HISTORY OF THE GA MASHI TO 1824
The death of Okaikoi marked the end of the Ayawaso period; many Gá retired to Anecho or Little Popo (also known by the Gá as Tóng) in present-day Togo, but the bulk of the population resettled or joined kinsmen along the coastal strip. At any rate, increasing trade with Europeans had rendered the coast or Little Accra more attractive than Ayawaso. Prince Ashangmo, the son of the king’s brother Okai Yái, continued a long guerrilla campaign against the Akwamu, defeating and driving them to Fanti. Eventually Ashangmo retired with all the Gá from Labadi down to Ningo to Little Popo.
Thus, the death of Okaikoi marked the beginning of a long period of uncertainty in Gá-Dangme history. The period immediately following the death of Okaikoi has generally been assumed to be one in which Gá-Dangme power waned completely; however, a more critical assessment reveals the reversion of the Gá-Dangme states to the condition of principalities. Barbot, in his Letter 10 speaks of Accra, Labadi, Ningo, etc, emphasising that they were separate kingdoms. Barbot further suggests that even within Accra, Jamestown was quite a separate political entity from Ussher Town: “The village of Soko (Jamestown) situated under this fortress is also much enlarged ever since, by a large number of families of the neighbouring village Little Acra, under the Dutch fort, who have settled at the former, after the devastations of the Aquamboes at the latter.” This appears to cast doubt on the scale of the defeat suffered by the hands at the hands of the Akwamu; for as Barbot observed it was a mere village which was overrun by the Akwamu. On the other hand, as already observed the other Gá-Dangme towns has reverted to a state of independence.
Other writers seem to place heavy emphasis on the seizure of Christiansborg Castle by Asameni as evidence of Akwamu power in Accra, ignoring altogether the role of the Gá chiefs in planning and authorising the seizure. Asameni was merely an agent of the Gá king. In the words of Barbot:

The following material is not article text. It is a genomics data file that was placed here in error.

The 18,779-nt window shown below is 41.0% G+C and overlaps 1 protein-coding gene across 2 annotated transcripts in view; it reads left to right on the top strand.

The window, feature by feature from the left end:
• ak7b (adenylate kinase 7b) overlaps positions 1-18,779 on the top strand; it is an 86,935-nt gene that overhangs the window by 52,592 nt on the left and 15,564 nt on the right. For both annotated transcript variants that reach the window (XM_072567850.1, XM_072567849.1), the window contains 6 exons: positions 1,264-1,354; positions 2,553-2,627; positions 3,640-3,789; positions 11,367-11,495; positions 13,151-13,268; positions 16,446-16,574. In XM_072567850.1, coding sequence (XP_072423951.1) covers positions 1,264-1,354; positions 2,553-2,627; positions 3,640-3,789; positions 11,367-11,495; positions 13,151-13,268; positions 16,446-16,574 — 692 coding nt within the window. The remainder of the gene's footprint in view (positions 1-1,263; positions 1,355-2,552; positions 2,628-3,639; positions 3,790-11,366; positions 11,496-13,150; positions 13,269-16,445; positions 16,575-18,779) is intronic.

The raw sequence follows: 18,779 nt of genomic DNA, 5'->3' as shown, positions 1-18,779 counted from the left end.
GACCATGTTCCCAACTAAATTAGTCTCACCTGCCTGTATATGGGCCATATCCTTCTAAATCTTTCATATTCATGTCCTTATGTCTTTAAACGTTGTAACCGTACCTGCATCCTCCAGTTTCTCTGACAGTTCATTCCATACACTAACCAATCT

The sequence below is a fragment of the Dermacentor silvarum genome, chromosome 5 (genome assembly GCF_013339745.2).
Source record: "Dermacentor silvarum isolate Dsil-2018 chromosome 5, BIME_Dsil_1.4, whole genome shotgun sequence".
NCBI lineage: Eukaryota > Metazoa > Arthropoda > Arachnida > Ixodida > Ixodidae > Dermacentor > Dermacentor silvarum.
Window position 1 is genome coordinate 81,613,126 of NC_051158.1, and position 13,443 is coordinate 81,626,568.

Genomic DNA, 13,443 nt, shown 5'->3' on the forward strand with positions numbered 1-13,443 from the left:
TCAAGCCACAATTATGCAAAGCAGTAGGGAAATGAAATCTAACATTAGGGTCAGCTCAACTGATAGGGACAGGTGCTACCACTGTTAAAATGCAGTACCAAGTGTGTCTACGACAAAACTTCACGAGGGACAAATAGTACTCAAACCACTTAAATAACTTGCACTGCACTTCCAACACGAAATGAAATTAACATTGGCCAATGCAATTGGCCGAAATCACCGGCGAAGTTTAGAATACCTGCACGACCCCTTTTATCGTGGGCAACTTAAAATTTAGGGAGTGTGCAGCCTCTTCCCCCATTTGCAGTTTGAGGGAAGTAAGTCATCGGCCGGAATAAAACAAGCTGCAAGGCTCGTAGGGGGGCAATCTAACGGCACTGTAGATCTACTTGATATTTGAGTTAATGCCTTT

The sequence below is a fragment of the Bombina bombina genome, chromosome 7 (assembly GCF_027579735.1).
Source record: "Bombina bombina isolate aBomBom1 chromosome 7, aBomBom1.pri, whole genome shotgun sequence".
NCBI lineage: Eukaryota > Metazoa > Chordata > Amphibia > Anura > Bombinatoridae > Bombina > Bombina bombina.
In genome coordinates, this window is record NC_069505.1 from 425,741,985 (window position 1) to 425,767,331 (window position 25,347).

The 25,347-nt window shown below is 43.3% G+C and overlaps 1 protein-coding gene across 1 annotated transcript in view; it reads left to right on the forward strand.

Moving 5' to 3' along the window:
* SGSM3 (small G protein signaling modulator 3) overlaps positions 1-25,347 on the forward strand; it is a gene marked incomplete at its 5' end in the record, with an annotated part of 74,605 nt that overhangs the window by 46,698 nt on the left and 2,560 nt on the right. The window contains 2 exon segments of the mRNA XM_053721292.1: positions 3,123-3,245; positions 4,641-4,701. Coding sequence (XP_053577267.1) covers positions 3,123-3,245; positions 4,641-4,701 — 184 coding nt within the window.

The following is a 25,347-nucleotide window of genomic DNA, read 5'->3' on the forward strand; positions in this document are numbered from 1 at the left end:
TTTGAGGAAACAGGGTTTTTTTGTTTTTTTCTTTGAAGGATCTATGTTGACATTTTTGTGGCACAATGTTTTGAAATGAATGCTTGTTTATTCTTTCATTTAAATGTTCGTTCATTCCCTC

“The Danish fort at Acra…was possessed by the Portugueses …the Danes redeemed it…and so possess’d it till the year 1693, when the Blacks surpriz’d it in the following manner, expelling the Danes and keeping possession of it for some time…This misfortune of the Danes was occasion’d by the death of several of their garrison, and they having done some insults to the king of Acra, that prince studied revenge, and observing the Danes had much confidence in one Assemmi, a Black who having a great interest in that country…he ingaged him to contrive how to surprize the fortress.”
Asameni, son of an Akwamu man and Labadi woman, subsequently deceived the Danes into permitting him and a number of Accra and Akwamu men to enter the fort with the ostensible view to purchasing fire-arms. Having loaded the fire-arms Asameni and his men overcame the Danish soldiers and administrators. Afterwards “the king of Acra and the Blacks intirely stript it, and took a booty of above seven thousand pounds sterling: the fort was given over to the treacherous Assemmi who garrison’d it with his own Blacks…trading with all the European ships that came thither.” This seizure of an European fort, often regarded as an isolated instance in Black Africa, appears to have been a re-play of the earlier destruction by the Gás of the Portuguese fort which existed in Accra between 1500 and 1578.
As we have suggested, the death of Okaikoi split the Gá-Dangme tribes along territorial and political lines, being forced into co-operative action for the defence of the realm only in rare cases; the confederation of Gá-Dangme states had disintegrated. At Little Accra, the original seven quarters of Ayawaso were re-established as principalities under the authority of various princes tracing their ancestry to the Ayi Kushi dynasty. Thus the seven quarters of Asere, Abola, Gbese, Sempe, Otublohum and Akumajay started off as houses of Ayawaso princes around which various family-trees started to cohere. Even in the case of Ngleshie, founded by Wetse Kojo, the connection with the original house of Ayi Kushi was established through his son and successor, Nii Kofi Akrashie whose mother was an Asere princess.
Little Accra (the present site of Gá Mashi) was a well-chosen strategic coastal location, overlooking the high cliffs of the neighbouring bay of Ablá beach (Aprag in European sources) into which European vessels sailed with merchandise which fed the trans-Atlantic trade. The interior, although poorly watered, had a plentiful supply of small game and could produce sufficient grain to sustain the population. Barbot reported seeing “many hares, rabbits and Guinea fowl” as well as antelopes and pigeons at Accra. The interior of Accra was traversed by a number of inland routes which brought substantial trade; other Gá-Dangme townships were within easy reach by sea. This location, wafted by the gentle sea-breezes and at the turn of the year, by the harsh harmattan, was to become the setting for the development of the major Gá-Dangme institutions for the next three centuries and over.